Divorce & Family
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Basically, the person leading the divorce, the “Petitioner” (yes, we do like to cling on to our old legal terminology) gets to ask that their hopefully soon to be ex-spouse – the “Respondent” – to pay for their legal costs for the Divorce. At least that is the theory and certainly the basic legal starting point….so far so good.
However, the first thing to say is that this is the legal costs of the divorce only, not dealing with the financial settlement which, in the vast majority of cases, is where the main costs are. Arguing about who pays the costs for the financial settlement is a whole other issue and not one for this blog. So, parking that for one moment, the Petitioner gets to ask the Respondent to pay the divorce legal costs.
On top of legal fees would usually include the court filing fee of £550.00 (although in some instances you can get this fee reduced, for example, if you are on benefits). But what if the Respondent refuses? When do they actually get the bill? What if they don’t pay that bill? All valid questions which I will try and answer succinctly….
In terms of refusing to pay…well the law is on the side of the Petitioner so that, in most cases, the courts will order that the Respondent pays the Petitioner’s legal costs, if the Respondent wants to argue against those costs then they will have to do that in front of the court at the time the Decree Nisi is read out in court….these days “in front of the court” probably means by way of video link. Unfortunately, this decree Nisi stage isn’t happening until at least 2/3 months into the process…and therefore likely long after you have paid your legal bill. On top of that, whilst the court will likely order those costs as I have said, the actual amount can be knocked down.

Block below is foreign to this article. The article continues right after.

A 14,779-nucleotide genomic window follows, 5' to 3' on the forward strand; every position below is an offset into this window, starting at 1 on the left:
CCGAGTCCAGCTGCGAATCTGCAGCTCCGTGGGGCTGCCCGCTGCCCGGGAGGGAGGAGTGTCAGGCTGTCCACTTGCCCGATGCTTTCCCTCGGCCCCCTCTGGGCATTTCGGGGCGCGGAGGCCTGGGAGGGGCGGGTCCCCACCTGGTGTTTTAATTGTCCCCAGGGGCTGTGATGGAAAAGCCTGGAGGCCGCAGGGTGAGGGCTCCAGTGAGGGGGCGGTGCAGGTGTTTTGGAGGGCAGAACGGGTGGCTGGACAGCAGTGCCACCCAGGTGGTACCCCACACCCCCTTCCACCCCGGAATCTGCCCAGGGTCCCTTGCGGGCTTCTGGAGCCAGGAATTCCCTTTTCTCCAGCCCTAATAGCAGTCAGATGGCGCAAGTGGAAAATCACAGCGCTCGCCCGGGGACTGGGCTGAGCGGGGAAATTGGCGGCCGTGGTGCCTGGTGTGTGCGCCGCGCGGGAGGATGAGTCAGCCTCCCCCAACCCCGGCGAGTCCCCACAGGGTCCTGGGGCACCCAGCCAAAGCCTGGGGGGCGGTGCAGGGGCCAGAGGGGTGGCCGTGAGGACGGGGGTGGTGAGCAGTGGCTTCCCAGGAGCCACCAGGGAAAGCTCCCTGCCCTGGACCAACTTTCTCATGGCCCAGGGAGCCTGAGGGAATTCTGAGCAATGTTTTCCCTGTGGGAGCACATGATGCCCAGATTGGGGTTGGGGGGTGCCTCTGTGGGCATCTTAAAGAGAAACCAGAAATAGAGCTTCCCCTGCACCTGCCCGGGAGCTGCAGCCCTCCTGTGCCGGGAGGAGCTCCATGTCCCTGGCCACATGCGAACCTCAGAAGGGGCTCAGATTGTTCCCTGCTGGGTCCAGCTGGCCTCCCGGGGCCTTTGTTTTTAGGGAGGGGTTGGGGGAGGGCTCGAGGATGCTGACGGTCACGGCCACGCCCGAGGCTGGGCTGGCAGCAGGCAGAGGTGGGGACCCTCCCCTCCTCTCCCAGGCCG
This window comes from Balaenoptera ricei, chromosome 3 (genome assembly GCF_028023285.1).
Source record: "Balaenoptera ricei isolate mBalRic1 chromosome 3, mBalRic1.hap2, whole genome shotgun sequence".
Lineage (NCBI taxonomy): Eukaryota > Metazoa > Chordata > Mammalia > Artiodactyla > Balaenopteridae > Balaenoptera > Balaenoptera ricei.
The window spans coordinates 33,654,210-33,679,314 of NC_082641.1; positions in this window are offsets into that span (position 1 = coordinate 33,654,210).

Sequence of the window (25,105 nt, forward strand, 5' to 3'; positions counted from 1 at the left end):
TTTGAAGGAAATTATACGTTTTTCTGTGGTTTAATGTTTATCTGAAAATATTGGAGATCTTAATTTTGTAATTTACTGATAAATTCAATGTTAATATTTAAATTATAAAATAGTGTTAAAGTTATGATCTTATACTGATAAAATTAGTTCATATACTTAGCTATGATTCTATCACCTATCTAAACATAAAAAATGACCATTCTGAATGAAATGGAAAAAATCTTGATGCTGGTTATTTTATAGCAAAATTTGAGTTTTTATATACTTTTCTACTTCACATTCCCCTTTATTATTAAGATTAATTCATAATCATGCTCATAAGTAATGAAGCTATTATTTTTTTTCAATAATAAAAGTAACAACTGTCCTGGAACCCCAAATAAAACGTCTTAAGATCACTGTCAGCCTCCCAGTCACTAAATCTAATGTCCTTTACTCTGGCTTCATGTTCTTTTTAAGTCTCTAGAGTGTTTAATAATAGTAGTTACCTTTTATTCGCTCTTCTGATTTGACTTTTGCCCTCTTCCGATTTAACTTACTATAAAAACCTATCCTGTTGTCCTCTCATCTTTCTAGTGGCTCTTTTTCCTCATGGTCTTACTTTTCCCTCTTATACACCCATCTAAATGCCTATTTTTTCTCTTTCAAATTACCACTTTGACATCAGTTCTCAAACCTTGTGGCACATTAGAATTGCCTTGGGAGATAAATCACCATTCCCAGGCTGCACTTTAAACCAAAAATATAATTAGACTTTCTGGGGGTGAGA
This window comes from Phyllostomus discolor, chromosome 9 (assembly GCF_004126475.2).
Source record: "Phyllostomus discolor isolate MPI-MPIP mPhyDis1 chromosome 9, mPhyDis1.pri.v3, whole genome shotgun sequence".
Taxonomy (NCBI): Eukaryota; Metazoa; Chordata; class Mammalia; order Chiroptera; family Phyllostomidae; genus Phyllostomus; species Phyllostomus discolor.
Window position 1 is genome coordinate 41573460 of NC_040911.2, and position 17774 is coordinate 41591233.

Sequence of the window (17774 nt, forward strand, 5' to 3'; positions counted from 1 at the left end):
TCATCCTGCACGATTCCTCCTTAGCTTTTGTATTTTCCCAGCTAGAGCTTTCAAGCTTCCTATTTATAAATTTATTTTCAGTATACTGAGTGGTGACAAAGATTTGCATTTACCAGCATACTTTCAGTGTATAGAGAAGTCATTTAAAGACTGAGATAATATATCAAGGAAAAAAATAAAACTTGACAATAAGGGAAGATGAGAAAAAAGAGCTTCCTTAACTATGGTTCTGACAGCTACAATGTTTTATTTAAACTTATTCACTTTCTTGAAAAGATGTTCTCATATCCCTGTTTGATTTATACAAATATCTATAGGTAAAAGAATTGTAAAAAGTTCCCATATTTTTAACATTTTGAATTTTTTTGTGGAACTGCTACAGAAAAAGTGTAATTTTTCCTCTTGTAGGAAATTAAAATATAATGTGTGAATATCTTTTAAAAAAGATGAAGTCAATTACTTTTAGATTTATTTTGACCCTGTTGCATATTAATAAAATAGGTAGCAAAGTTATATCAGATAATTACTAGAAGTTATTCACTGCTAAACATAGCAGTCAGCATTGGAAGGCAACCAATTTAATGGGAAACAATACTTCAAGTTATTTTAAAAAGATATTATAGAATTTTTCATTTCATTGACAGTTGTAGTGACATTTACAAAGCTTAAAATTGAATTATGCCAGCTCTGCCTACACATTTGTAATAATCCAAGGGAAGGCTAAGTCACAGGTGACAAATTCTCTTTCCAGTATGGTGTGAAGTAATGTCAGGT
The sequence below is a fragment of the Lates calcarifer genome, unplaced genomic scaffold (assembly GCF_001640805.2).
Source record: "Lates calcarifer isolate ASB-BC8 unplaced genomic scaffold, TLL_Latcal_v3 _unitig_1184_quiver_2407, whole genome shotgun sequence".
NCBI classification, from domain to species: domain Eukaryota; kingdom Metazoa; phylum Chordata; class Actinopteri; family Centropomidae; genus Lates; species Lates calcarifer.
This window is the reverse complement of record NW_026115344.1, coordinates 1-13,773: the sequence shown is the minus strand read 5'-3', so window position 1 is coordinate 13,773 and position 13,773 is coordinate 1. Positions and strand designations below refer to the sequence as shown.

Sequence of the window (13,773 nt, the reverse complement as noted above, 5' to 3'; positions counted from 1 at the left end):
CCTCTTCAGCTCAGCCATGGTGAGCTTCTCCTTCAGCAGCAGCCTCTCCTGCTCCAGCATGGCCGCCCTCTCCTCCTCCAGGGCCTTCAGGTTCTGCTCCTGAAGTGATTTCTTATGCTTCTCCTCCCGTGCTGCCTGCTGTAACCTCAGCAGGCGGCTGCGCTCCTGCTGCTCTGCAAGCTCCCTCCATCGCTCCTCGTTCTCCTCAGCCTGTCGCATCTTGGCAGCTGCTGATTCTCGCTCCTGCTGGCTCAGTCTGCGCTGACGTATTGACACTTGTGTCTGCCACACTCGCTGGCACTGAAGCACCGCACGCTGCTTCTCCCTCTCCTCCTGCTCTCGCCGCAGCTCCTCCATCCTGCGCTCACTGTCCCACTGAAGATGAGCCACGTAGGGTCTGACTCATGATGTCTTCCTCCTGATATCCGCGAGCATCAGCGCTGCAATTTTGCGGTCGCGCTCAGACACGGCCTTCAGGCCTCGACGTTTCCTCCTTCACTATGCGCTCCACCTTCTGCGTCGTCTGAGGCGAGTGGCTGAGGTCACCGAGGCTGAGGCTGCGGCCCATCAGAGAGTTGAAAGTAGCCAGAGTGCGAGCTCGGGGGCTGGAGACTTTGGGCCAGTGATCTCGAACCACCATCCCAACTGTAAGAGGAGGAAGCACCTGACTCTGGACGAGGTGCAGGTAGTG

Even when ordered, the Court doesn’t send a bill to the Respondent, you may well be armed with Court Order saying they have to pay the costs, but you still have to get them to pay up.
So, the best advice is to try and get this agreed in advance and then, when you complete the bit of the divorce petition that asks if you are claiming costs from the Respondent, you put in what you have agreed. That might be “all the costs”, “half the costs which are £x”, “limited to the £550.00 filing fee”, “none of the costs provided the Respondent does not delay the process”? All are common and valid approaches. It is perhaps worth remembering that, in many instances, the other party is bearing their own legal fees for the divorce so, when you are asking them to pay your costs it might stick in the craw a bit….but getting it sorted beforehand is worth the effort if at all possible.
See, told you, perfectly straightforward!
If you are in need of extra advice, we have a team of specialist family lawyers available to handle your case by advising you on your rights and find the right solution for you during this difficult family time. Alternatively, get in touch using our contact form for a consultation.
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